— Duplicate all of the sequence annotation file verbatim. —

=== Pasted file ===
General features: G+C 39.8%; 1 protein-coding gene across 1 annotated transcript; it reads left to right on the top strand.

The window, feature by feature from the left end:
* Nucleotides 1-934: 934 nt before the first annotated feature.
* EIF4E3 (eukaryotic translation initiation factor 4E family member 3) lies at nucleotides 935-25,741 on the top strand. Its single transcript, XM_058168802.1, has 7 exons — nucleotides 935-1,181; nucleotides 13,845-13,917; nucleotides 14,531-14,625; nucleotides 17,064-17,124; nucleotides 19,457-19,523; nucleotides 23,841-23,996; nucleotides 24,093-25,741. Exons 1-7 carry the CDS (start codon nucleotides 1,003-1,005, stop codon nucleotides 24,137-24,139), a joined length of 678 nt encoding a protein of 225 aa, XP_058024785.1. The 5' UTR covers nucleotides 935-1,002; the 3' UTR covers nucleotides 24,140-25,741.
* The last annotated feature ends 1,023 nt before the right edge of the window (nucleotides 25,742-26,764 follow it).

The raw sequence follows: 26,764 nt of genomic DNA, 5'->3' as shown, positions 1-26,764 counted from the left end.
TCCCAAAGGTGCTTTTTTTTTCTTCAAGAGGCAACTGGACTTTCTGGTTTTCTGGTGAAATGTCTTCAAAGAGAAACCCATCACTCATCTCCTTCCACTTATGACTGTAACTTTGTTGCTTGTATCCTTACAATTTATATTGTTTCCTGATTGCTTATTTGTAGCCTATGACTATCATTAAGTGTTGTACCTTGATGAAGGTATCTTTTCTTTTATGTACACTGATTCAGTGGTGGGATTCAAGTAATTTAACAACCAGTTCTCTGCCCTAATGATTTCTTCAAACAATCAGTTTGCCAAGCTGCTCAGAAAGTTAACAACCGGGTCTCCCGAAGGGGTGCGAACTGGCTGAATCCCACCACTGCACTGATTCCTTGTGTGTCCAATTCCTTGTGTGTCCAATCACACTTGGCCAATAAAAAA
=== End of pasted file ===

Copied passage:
General features: G+C 39.8%; 1 protein-coding gene across 1 annotated transcript; it reads left to right on the top strand.

The window, feature by feature from the left end:
* Nucleotides 1-934: 934 nt before the first annotated feature.
* EIF4E3 (eukaryotic translation initiation factor 4E family member 3) lies at nucleotides 935-25,741 on the top strand. Its single transcript, XM_058168802.1, has 7 exons — nucleotides 935-1,181; nucleotides 13,845-13,917; nucleotides 14,531-14,625; nucleotides 17,064-17,124; nucleotides 19,457-19,523; nucleotides 23,841-23,996; nucleotides 24,093-25,741. Exons 1-7 carry the CDS (start codon nucleotides 1,003-1,005, stop codon nucleotides 24,137-24,139), a joined length of 678 nt encoding a protein of 225 aa, XP_058024785.1. The 5' UTR covers nucleotides 935-1,002; the 3' UTR covers nucleotides 24,140-25,741.
* The last annotated feature ends 1,023 nt before the right edge of the window (nucleotides 25,742-26,764 follow it).

The raw sequence follows: 26,764 nt of genomic DNA, 5'->3' as shown, positions 1-26,764 counted from the left end.
TCCCAAAGGTGCTTTTTTTTTCTTCAAGAGGCAACTGGACTTTCTGGTTTTCTGGTGAAATGTCTTCAAAGAGAAACCCATCACTCATCTCCTTCCACTTATGACTGTAACTTTGTTGCTTGTATCCTTACAATTTATATTGTTTCCTGATTGCTTATTTGTAGCCTATGACTATCATTAAGTGTTGTACCTTGATGAAGGTATCTTTTCTTTTATGTACACTGATTCAGTGGTGGGATTCAAGTAATTTAACAACCAGTTCTCTGCCCTAATGATTTCTTCAAACAATCAGTTTGCCAAGCTGCTCAGAAAGTTAACAACCGGGTCTCCCGAAGGGGTGCGAACTGGCTGAATCCCACCACTGCACTGATTCCTTGTGTGTCCAATTCCTTGTGTGTCCAATCACACTTGGCCAATAAAAAA